After a decade of work from a team spread across the country, NASA’s MAVEN spacecraft is on its way to Mars, beginning a mission that will—for the first time—be devoted entirely to understanding the upper atmosphere of Mars and the role loss of atmosphere has played in the evolution of the planet. Mars was once wet and had an atmosphere capable of (possibly) giving life the recipe it needed to thrive, and the $670 million Mars Atmosphere and Volatile Evolution (MAVEN) mission will shed more light on exactly why the Red Planet is now a dead, dry, desolate landscape.
MAVEN’s ride to space, the 188-foot-tall workhorse United Launch Alliance Atlas-V 401 rocket, thundered out of Cape Canaveral’s Launch Complex 41 under overcast skies right on time at 1:28 p.m. EST Monday afternoon. The 5,400-pound, bus-size spacecraft (with solar arrays deployed) roared into space on 860,000 pounds of thrust, pushing through the clouds and sending sonic booms out for miles around from the Atlas-V’s RD-180 engine.
“What a Monday at the office, you build something to go to Mars and we’re now flying to Mars today,” said David Mitchell, MAVEN program manager from NASA’s Goddard Spaceflight Center in Greenbelt, Md. “What an effort by this team to get to this point. Ten years ago we started down this path, and five years ago we put in the final proposal. We put Nov. 18, 2013 as our planned launch date and we hit it.”
The MAVEN spacecraft is now under the control of the Lockheed Martin Operations Center in Denver, Colo., as they are responsible for flying MAVEN to Mars. The spacecraft separated from the Atlas-V upper stage Centaur 52 minutes after liftoff, and MAVEN’s solar arrays—the critical 1,200-watt power source for the vehicle—were confirmed deployed just before 3 p.m.
“Everything looks good, the signals are coming in fine and so far systems that are on are reporting back right,” said Mitchell. “Our next major event will be a trajectory correction maneuver Dec. 3, and shortly after that – in the first week of two of Dec. – we’ll start turning on all our science instruments. All the reports are that everything is nominal at this point, and we were able to send up our first commands.”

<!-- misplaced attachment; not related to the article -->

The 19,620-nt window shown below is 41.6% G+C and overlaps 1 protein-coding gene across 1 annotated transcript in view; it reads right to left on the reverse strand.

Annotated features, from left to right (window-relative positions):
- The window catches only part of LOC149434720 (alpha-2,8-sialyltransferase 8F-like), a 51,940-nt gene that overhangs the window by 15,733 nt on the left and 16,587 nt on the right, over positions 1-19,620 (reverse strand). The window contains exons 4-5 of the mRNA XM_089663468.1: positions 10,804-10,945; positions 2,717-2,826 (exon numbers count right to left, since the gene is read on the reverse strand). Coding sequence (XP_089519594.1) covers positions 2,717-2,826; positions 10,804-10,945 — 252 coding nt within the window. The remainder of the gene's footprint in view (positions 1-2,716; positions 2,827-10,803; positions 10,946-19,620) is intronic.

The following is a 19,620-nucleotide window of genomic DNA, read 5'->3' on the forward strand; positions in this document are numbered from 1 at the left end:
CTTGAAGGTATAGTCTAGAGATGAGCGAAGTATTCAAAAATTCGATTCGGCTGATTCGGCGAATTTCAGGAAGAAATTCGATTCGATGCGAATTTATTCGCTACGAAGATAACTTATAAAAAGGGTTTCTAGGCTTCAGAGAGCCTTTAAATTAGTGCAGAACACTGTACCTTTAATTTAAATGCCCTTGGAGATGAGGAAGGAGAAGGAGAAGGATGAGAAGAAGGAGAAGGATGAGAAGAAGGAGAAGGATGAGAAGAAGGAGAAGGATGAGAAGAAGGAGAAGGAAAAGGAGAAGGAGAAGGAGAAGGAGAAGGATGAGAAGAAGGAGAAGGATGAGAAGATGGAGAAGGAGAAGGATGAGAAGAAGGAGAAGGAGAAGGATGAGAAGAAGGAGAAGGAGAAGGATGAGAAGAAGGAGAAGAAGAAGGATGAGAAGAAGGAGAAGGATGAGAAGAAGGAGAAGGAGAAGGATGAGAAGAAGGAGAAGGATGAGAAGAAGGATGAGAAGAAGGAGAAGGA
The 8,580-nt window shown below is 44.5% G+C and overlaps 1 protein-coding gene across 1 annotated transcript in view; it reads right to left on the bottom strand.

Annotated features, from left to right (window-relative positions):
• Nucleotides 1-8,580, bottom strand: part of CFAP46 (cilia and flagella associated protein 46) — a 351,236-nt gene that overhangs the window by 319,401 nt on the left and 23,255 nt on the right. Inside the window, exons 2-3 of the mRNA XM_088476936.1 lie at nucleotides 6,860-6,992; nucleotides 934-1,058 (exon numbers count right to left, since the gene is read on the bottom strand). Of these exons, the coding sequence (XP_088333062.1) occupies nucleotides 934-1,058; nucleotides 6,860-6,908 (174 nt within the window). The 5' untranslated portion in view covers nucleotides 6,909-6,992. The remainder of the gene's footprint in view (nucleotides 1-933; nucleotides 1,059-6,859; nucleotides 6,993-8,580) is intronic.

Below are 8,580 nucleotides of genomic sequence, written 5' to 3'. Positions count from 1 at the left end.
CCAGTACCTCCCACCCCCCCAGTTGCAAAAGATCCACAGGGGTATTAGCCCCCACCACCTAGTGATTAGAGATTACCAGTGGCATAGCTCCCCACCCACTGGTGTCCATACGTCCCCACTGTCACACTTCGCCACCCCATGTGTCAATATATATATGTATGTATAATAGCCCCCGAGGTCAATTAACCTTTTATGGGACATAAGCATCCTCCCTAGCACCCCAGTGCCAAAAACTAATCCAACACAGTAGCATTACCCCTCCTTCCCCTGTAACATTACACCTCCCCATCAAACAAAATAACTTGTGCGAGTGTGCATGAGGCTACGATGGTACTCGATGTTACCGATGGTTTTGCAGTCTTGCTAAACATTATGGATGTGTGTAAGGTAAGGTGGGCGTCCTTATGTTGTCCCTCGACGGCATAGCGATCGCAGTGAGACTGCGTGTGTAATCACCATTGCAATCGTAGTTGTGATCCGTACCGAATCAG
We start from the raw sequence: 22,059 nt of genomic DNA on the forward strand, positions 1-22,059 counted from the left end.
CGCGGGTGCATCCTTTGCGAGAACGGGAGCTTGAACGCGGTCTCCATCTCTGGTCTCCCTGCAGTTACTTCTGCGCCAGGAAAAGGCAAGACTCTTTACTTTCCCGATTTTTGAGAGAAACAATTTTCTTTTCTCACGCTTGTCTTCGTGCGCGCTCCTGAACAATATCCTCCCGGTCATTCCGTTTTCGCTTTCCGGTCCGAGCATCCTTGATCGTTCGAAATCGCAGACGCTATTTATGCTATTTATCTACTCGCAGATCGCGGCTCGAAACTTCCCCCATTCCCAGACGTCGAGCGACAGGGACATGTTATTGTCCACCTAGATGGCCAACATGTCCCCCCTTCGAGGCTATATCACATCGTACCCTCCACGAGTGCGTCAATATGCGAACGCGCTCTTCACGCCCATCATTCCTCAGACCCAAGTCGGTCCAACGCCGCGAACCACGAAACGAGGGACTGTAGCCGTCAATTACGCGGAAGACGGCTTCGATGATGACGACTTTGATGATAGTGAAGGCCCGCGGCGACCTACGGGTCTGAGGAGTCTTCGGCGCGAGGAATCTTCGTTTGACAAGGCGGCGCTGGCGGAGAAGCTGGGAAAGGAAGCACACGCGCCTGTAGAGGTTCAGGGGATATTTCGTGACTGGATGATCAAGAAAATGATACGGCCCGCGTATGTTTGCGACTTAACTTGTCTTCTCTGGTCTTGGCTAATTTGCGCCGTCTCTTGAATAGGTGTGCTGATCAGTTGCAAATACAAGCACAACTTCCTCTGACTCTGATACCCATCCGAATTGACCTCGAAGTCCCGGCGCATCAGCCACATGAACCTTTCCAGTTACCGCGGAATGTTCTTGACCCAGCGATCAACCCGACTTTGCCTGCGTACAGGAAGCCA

The University of Colorado at Boulder, NASA’s Goddard Spaceflight Center, The University of California at Berkeley, Lockheed Martin, and NASA’s Jet Propulsion Laboratory all have a role in carrying out MAVEN’s mission successfully.
“This is about the most exciting thing I can imagine happening, and this day has been picture perfect from beginning to end,” said Dr. Bruce Jakosky, MAVEN principal investigator from the Laboratory for Atmospheric and Space Physics from the University of Colorado at Boulder. “This has been a wonderful experience, and I take tremendous pride in the team for what they have been able to do to bring the instruments, science, and spacecraft that is on its way to Mars. This is a really big milestone in the process, but it’s a milestone along the way. We didn’t propose to launch a spacecraft to Mars, we proposed to do science when we got to Mars.”